HEDGING BY VARIOUS PLAYERS IN THE COTTON VALUE CHAIN
Farmer (kapas grower). He is exposed to the risk of a fall in kapas prices, whose prices are closely correlated to ginned cotton prices. To counter this risk, he can lock-in his price by selling cotton futures on a commodity exchange. Now, at the time of harvest, the farmer can close down the futures market position by buying cotton futures contract with a simultaneous selling of kapas in the physical market.
Ginner. A cotton ginner who holds raw cotton runs the risk of a price fall till the time of his intended delivery of ginned cotton. He can hedge against this risk by selling MCX cotton futures at the time of procuring cotton stocks for ginning. Later, he can close his futures market position by buying MCX cotton futures at the time of selling his ginned cotton in the physical market.
Spinning Mill. A spinning mill or a textile mill runs the risk of a price rise from the time of executing an order till it actually buys raw cotton/yarn. Here again, the miller can hedge against this risk by buying MCX cotton futures. Later, when he actually buys cotton/yarn from the market for processing, he can close his futures market position, that is, by selling MCX cotton futures contract. By taking position in the futures market, he can also avoid the carrying cost of keeping the raw material inventory.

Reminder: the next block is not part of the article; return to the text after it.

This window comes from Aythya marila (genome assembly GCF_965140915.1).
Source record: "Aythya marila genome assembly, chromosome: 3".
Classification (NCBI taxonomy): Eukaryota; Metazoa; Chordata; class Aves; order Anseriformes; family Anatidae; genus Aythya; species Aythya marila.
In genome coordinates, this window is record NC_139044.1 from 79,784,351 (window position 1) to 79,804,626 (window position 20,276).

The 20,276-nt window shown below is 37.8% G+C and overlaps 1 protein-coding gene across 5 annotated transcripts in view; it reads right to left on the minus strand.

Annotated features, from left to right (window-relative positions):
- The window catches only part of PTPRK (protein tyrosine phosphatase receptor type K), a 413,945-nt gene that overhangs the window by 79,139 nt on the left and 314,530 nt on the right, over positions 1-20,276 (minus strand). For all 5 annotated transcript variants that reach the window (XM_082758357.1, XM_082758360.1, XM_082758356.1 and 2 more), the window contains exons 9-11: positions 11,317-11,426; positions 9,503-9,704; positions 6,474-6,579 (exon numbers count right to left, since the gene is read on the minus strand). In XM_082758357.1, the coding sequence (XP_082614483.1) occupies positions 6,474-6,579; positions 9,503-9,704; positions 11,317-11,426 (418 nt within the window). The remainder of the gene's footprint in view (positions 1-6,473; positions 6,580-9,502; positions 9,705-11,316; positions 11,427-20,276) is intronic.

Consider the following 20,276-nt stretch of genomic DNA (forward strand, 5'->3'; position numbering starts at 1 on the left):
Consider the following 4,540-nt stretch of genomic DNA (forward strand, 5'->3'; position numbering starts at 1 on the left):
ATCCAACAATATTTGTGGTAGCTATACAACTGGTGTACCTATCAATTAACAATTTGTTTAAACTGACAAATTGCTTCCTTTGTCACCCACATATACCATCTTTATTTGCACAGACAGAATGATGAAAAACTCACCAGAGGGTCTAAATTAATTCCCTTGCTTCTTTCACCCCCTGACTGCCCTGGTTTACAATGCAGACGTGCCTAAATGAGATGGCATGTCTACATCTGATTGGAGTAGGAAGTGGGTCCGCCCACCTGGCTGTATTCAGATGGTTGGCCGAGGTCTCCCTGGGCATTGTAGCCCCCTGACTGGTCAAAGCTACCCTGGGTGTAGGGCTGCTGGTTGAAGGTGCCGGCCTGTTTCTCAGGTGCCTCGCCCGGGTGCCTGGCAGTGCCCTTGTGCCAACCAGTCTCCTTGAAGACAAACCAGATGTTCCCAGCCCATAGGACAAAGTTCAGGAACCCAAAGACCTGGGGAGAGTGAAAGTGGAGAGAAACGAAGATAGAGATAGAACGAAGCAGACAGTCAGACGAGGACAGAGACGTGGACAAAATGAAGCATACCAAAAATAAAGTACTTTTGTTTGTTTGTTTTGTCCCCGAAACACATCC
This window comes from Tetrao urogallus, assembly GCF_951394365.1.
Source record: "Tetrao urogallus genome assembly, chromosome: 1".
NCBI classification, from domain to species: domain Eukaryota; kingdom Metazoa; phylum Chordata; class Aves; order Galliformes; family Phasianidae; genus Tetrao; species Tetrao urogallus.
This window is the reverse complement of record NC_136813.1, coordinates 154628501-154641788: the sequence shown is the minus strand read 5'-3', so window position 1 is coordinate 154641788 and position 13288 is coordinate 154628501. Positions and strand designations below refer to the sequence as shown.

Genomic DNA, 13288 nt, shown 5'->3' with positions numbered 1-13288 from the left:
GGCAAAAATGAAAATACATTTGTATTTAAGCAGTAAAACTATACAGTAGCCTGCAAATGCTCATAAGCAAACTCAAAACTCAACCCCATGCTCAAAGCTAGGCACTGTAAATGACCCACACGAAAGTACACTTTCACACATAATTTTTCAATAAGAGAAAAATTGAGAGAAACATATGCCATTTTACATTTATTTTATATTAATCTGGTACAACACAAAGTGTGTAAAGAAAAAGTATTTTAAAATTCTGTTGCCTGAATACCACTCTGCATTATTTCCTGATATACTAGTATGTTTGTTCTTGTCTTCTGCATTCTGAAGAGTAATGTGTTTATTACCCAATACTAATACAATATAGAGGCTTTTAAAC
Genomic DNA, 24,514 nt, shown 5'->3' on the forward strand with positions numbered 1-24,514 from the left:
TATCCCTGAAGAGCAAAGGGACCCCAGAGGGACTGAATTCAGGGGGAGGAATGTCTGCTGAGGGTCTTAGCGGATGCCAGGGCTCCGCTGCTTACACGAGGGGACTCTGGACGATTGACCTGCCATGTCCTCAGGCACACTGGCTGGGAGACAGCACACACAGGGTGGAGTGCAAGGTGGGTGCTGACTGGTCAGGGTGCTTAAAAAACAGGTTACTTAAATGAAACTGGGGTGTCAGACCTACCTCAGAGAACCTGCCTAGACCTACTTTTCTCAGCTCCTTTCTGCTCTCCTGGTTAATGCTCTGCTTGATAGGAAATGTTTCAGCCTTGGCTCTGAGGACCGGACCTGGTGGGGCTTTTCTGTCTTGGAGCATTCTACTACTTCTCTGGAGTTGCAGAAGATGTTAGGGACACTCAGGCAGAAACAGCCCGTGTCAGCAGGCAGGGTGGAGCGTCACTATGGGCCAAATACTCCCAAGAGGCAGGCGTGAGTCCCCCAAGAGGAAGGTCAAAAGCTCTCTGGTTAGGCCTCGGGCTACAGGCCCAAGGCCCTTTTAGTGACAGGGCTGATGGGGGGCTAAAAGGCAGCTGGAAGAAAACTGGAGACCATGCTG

Exporter. A yarn or bale exporter, who receives an export order of a certain quantity of cotton to be delivered three months later, runs the risk of a price rise between the time of receiving the export order and buying the required cotton stocks from the physical market. To counter this, the yarn or bale exporter could buy MCX cotton futures contract at the time of receiving the export order; later, he could close the futures market position by selling MCX cotton futures contract at the time of purchasing physical cotton stocks for export delivery.